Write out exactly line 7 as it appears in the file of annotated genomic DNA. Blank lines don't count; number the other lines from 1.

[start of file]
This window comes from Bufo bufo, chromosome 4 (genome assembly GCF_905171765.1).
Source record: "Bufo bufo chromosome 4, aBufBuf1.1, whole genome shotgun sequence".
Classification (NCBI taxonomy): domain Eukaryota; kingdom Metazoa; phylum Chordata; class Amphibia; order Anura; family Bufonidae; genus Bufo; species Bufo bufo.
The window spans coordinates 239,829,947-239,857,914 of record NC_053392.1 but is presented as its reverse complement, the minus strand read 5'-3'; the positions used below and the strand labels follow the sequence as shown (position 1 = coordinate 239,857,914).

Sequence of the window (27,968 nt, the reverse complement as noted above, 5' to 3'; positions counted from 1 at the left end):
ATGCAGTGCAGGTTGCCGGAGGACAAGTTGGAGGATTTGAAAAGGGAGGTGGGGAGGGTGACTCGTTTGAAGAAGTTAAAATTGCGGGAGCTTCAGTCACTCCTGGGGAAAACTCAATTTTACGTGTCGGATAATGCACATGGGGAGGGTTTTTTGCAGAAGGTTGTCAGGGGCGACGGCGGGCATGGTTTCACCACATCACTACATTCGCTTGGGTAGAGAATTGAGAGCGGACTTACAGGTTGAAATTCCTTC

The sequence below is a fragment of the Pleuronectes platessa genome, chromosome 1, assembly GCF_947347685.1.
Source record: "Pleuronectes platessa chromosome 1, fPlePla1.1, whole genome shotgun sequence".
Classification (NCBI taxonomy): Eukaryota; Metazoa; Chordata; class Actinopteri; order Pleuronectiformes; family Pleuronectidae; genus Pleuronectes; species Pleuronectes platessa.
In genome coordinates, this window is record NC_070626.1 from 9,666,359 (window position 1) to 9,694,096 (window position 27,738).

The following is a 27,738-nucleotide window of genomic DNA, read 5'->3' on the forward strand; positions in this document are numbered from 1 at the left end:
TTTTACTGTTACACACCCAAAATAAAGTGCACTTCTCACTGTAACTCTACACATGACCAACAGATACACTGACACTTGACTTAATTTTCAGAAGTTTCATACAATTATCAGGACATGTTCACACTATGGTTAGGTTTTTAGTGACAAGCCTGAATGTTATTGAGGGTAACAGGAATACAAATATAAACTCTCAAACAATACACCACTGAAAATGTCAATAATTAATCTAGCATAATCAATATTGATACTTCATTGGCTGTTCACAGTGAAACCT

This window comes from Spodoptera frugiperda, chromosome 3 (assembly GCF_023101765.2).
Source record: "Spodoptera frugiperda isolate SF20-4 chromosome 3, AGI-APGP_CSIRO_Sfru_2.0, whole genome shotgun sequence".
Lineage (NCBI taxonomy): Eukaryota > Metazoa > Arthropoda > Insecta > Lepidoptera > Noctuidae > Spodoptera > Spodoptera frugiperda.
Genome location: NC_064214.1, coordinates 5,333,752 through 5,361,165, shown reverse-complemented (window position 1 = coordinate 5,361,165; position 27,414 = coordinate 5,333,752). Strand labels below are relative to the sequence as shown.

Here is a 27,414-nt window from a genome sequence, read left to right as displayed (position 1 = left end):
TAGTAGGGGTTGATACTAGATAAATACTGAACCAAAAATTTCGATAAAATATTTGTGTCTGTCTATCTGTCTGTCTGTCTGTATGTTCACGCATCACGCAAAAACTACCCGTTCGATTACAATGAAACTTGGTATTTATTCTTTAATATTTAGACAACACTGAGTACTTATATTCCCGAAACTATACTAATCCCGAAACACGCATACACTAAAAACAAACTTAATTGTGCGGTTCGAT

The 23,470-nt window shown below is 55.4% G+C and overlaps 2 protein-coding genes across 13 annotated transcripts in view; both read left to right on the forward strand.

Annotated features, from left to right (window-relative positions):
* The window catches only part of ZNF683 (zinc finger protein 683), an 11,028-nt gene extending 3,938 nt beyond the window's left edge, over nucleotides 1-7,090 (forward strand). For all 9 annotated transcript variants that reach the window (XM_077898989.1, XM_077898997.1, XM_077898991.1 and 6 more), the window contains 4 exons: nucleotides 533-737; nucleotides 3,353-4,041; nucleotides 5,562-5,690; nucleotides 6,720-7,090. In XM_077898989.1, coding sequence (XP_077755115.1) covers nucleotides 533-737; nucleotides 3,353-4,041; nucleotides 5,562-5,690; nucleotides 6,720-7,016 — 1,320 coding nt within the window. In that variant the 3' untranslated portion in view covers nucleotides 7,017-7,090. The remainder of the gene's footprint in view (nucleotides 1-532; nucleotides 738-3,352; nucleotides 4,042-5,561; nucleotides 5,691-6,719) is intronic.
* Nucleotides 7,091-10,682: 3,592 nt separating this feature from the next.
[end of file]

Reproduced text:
The sequence below is a fragment of the Pleuronectes platessa genome, chromosome 1, assembly GCF_947347685.1.